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Charitable Chinese Child Abductors Chicken Out, Handing Victim $80 For Her Troubles

“Stockholm Syndrome” is the official name for what happens when hostages get emotionally attached to their hostage takers. The strange, and strangely common, psychological phenomenon is named after a 1973 bank robbery in the Swedish capital that ended with hostages, who had been held for six days, coming to the defense of the robbers.

But what is it called when the hostage takers display empathy for their victims? After a recent incident in China’s southeastern coastal province of Zhejiang, maybe it should become known as Lu and Xie Syndrome.

Lu and Xie were the only names given by a court in the Zhejiang city of Taizhou for two men convicted of kidnapping an 11-year old girl — only to release her when they realized that her family had no money to pay ransom. In a final humanitarian touch, the kidnapper known as Lu handed the child 500 yuan, or about $80 in American money, to help her family get by.

The two men, natives of Fujian Province, just south of Zhejiang on China’s east coast, incurred gambling debts that they would never pay without drastic action. They began planning how to get one million yuan (US$163,400).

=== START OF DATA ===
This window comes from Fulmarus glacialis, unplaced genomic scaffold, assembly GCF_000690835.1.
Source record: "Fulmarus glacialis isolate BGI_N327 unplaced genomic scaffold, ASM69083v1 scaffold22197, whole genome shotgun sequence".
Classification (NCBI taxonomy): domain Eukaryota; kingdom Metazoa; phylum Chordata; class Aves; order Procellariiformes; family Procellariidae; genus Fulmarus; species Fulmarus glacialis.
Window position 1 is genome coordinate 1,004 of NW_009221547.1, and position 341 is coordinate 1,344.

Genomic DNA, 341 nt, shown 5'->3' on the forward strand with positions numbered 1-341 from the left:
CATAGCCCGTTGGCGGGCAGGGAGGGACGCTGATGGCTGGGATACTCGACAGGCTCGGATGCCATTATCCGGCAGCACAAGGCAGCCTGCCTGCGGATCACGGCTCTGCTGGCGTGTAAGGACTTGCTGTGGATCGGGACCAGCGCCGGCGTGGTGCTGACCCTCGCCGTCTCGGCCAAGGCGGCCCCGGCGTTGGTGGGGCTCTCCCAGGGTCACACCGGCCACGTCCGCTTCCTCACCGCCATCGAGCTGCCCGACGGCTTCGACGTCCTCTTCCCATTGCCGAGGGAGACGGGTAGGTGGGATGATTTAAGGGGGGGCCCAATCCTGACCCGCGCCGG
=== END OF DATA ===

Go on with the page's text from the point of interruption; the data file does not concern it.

So elaborate was their planning that they spent 10,000 yuan of their own money (about US$1,630) on the plot, including travel expenses, rental car and various tools to be used in the planned child abduction. But they forgot one thing: a target.

They simply snatched a girl, walking alone on a Taizhou street. They drove around with her, then chickened out and called off the caper when they learned that she came from a near-destitute family and they saw too many police on the streets. They let the girl go, with Lu handing her cash.

Lu and Xie received sentences of four and five years, respectively.

This story took an amusing turn, but child kidnapping in China is no joke. The Chinese government admits that 10,000 children kidnapped each year in the country, most often with no ransom demands. Instead the children are sold into forced labor and the sex trade. The U.S. State Department believes that the number of kidnapped kids is twice the Chinese government’s estimate, while other independent experts put the number as high as 70,000.

SOURCES: Shanghai Daily, China Daily, Foreign Policy


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